A MAJOR new television series features the expertise of a North-East firefighter and academic helping to search the country’s waterways for historically important artefacts.

River Hunters follows the adventures of river detectorists as they explore underwater locations synonymous with British history.

In the eight-part series, starting on the History channel this month, presenter and wild swimmer Rick Edwards teams up with American YouTuber and expert river searcher Beau Ouimette, to delve into UK waterways for archaeological treasures.

The Northern Echo:

Producers Hello Halo TV wanted someone with an academic background to help evaluate the finds – so they turned to North-East underwater archaeologist Gary Bankhead.

Mr Bankhead, a watch manager at Durham Fire Station, first began searching the River Wear under Durham’s Elvet Bridge in 2009. Since then he has recovered nearly 12,000 medieval artefacts, forming a unique national resource known as The Durham River Wear Assemblage.

His interest led him into academia and he is now an honourary research associate at the Department of Archaeology in Durham University.

When Hello Halo first approached Mr Bankhead with the concept for the series, producers told him “think Time Team, but in rivers’ – which immediately captured his imagination.

And last year, the 53-year-old spent “an incredible summer” filming at locations around the country.

“It was a terrific adventure and great fun,” said Mr Bankhead. “I’m the archaeology advisor, the guy they turn to to find out what the small finds are. But it turns out I’m better at finding things than they are, so I join in the fun and go into the rivers using a whole raft of techniques.”

He added: “I was able to call on my knowledge of small finds, particularly the late medieval objects, and I was able to identify many of them.

“I sound really knowledgeable on screen, but it was just pure luck – a combination of the fact that I’ve been looking at these kind of things through my research at Durham University and that we came across small objects during the filming.”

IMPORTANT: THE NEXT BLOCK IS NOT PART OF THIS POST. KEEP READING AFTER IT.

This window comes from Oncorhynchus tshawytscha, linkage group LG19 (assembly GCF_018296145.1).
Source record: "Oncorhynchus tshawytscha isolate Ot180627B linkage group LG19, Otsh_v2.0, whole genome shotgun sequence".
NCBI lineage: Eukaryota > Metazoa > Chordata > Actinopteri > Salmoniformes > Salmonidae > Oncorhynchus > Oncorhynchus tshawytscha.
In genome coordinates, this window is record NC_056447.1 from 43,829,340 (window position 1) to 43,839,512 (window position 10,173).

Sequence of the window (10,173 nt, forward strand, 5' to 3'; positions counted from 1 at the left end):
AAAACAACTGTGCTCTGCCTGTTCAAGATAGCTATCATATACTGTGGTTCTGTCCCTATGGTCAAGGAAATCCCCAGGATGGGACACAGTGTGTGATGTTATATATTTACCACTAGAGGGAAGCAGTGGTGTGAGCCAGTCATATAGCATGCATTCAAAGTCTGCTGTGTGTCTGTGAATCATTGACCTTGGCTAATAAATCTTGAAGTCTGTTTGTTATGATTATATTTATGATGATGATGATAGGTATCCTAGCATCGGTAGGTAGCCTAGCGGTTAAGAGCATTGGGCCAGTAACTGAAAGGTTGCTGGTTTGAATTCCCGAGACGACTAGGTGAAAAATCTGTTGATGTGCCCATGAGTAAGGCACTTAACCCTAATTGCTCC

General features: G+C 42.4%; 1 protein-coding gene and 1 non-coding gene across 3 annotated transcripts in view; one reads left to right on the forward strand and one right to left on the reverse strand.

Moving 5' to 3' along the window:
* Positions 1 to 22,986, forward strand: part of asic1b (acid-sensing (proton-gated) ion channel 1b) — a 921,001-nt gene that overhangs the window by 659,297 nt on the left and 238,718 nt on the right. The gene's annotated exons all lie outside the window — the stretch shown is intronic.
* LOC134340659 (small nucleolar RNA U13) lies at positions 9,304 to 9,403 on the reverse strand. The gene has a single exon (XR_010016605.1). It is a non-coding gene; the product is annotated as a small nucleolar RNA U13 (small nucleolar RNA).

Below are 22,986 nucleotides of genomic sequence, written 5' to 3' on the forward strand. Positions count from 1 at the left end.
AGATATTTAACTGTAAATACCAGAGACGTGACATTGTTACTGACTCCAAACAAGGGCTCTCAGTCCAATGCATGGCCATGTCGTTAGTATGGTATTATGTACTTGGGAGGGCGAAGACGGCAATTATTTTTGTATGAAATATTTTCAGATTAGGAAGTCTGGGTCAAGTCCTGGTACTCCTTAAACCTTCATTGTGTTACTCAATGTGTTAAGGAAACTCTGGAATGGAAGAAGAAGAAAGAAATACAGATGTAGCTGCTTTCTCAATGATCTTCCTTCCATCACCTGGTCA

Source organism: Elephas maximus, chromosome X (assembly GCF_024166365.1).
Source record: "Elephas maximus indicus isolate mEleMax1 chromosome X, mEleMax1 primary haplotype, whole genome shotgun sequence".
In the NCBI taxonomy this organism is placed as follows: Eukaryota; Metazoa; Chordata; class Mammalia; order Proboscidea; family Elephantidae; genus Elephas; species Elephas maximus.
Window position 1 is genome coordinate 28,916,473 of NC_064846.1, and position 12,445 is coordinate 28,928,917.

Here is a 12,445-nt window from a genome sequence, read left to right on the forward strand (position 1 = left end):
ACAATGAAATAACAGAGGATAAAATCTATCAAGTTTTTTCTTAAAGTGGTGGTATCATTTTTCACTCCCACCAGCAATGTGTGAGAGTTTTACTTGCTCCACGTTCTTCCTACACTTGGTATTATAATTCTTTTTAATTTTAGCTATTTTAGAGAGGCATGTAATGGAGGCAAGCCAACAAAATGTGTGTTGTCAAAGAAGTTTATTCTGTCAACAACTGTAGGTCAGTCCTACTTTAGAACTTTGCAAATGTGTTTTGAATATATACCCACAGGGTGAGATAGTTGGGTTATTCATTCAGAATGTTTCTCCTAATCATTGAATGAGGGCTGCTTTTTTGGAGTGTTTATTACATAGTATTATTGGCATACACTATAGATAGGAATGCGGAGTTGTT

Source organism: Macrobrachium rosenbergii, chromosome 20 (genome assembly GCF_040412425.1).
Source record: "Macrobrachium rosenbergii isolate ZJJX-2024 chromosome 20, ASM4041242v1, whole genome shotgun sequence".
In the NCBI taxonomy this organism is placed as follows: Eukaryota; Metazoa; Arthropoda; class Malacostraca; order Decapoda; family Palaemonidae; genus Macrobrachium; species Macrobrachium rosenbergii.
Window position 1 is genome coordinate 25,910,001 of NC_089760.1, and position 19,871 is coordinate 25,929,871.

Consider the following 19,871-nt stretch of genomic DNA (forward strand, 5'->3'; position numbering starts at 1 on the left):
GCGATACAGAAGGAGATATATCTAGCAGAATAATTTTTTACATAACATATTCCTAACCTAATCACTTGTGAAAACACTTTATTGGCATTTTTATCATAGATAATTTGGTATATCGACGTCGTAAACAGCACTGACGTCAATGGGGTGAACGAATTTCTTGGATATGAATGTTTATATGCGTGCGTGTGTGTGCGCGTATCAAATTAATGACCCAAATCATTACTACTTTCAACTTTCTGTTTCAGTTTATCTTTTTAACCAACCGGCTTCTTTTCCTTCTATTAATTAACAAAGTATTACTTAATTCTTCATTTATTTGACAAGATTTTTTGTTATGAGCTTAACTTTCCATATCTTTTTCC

Mr Bankhead, from Pity Me near Durham, features in five of the eight episodes – prior commitments prevented him from appearing in more. Two are based in the North-East – episode six (scheduled for broadcast on Monday, April 22) is in Barnard Castle and the following week’s show (April 29) is from Durham.

His first appearance is in episode two, based around the River Avon. It includes one of his favourite finds of the series – a collection of objects the team jokingly called the ‘Tewkesbury Hoard’, thought to date to the colonial period and possibly brought back to the UK by an English army officer.

Other series highlights include an object recovered from the River Tees in Barnard Castle which initially caused much excitement as it was thought to be a Roman period coin. It took two days to free from the bedrock – but turned out to be an 18th century ‘dandy’ button.

Fragments of a late-medieval bread oven were uncovered in the same episode. It is thought the castle baker may have thrown the damaged oven over the castle walls into the River Tees below.

Mr Bankhead said the find helped to better understand the everyday activities of the medieval Barnard Castle.

“When the penny dropped and we realised what it was and the significance of the find site, it was a wonderful moment,” he said

Mr Bankhead’s participation in the series hinged on the fact that a series of safeguards were in place to ensure the investigations were conducted according to the highest possible academic standards.

He said: “Each and every object that we found had to be conserved, where possible. They had to be recorded in situ and each and every object had to be researched by an expert.

“Importantly, these objects that we found were returned to the place of discovery. I was quite insistent that they had these processes in place, or else I couldn’t get involved. This is not about treasure hunting.”

Mr Bankhead enjoyed the filming process so much, he is hoping there will be similar opportunities for him in the future.

“It was an incredible experience for me, a wonderful opportunity to branch out into TV,” he said.

“It’s really daunting to stand in front of a camera alongside someone like Rick Edwards, who’s been doing it for years.

“He’s a consummate professional and there’s me, new to it. But I rose to the challenge and really enjoyed it.”

lRiver Hunters starts on Monday, March 18 at 9pm on the History UK channel.